Stormchaser Captures Photos & Video Of Rare Upward Lightning

Stormchaser Captures Photos & Video Of Rare Upward Lightning

US stormchaser Max Olson captured these incredible photos and video of rare ground to cloud lightning this week in Oklahoma. Above image: copyright Max Olson via Facebook 

Max and storm chasing friend David Hegner were on their way home after a long day chasing tornados when severe thunderstorms unleashed a barrage of lightning. The pair pulled over and also managed to capture multiple upward lightning strikes on video camera much to their delight! Watch the amazing video below… 


Another INCREDIBLE video with already over 17 million views was captured by James Wolff! View the video posted to Facebook here! 

More about ground to cloud lightning or “upward lightning”

The most important finding about upward lightning by researcher Tom Warner is that it primarily occurs when there is a nearby positive cloud-to-ground flash. The electric field change caused by the preceding flash causes an upward positive leader to initiate from a tall object such as a building, tower or wind turbine. It is the shape of the tall object and the resulting enhancement in the electrical field that makes it possible for an upward leader to form following a nearby flash. Without the tall object, an upward leader would not develop.  Upward lightning was first studied in the 1930s when upward flashes from the Empire State Building in New York City were observed with Boys cameras and current sensing instrumentation. Source via ZT Research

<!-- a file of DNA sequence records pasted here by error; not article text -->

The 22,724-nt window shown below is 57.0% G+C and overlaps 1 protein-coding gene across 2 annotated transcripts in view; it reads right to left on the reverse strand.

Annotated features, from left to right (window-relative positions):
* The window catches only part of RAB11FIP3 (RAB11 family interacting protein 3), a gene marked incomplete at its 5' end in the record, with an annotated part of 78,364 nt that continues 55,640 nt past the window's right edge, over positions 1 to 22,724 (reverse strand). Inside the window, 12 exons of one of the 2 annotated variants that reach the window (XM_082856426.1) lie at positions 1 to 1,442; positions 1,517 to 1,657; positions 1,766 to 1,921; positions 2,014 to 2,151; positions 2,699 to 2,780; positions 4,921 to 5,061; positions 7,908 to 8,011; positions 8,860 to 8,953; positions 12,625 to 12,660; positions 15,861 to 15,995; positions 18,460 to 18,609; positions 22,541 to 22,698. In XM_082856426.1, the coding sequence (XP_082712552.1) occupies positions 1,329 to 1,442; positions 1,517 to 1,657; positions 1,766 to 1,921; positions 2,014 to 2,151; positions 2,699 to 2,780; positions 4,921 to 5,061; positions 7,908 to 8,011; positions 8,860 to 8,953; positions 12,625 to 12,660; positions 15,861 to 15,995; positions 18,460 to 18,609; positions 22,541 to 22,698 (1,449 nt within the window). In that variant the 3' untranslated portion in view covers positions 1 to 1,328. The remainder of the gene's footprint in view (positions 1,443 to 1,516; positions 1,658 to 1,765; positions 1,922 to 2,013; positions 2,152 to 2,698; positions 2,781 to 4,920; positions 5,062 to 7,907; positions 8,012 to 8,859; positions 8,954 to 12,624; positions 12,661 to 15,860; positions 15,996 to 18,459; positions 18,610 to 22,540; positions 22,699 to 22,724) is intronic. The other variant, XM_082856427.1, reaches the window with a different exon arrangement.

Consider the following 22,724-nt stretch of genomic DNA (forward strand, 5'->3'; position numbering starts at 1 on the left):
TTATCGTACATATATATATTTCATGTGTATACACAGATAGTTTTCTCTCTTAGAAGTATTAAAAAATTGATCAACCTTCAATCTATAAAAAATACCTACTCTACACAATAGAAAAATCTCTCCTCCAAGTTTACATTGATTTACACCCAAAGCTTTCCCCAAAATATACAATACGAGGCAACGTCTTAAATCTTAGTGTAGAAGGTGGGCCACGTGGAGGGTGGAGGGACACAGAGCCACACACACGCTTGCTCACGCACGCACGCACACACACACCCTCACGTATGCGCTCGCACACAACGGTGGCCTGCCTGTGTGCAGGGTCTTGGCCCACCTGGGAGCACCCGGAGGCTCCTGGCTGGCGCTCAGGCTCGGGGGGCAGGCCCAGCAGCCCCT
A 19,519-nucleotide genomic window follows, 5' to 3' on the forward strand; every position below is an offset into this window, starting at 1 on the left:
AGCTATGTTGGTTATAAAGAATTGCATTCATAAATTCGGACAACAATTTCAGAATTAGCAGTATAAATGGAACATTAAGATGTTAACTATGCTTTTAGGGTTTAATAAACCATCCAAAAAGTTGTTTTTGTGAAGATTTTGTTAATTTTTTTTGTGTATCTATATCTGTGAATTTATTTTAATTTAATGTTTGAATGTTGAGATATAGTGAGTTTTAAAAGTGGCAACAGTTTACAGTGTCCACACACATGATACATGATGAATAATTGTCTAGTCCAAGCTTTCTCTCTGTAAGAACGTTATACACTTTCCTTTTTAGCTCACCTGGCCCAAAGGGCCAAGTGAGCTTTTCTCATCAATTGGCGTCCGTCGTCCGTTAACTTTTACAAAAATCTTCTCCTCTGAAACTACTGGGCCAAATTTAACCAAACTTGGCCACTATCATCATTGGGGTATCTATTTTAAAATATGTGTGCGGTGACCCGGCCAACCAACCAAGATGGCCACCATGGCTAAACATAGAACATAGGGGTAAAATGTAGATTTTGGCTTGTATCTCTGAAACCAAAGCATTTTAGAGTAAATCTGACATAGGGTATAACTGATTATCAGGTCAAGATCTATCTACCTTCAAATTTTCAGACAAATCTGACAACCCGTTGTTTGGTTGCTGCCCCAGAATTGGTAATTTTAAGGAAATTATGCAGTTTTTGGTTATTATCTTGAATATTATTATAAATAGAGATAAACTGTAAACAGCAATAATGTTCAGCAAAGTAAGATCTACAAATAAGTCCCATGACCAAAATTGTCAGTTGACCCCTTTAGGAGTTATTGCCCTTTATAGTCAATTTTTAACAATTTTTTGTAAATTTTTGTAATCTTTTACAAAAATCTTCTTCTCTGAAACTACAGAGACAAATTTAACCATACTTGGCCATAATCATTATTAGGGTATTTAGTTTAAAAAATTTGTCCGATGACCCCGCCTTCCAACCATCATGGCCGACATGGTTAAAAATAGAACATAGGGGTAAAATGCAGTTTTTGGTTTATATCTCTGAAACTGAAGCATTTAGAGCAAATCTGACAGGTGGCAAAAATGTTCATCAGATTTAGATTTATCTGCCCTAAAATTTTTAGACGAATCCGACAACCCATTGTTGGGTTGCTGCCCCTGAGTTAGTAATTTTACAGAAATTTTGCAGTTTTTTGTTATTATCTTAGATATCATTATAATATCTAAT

Ground-to-cloud discharges have been observed in two distinct forms. The first variation, ‘Type A’, is less common but much more visually spectacular, and consists of a tree-like branch network literally ‘sprouting’ skyward off of the tip of the structure. As a ‘Type A’ discharge continues, the number of branches diminishes until only one or two main channels remain to carry secondary return strokes. The second ‘Type B’ is more common and consists of a single, branchless leader rocketing upward from the structure tip. Although ‘Type B’ ground-to-cloud strokes show no low-level branching, they commonly do eventually exhibit upward branching at some point near or above the cloud base. Above image and source via Dan Robinson published at Storm Highway


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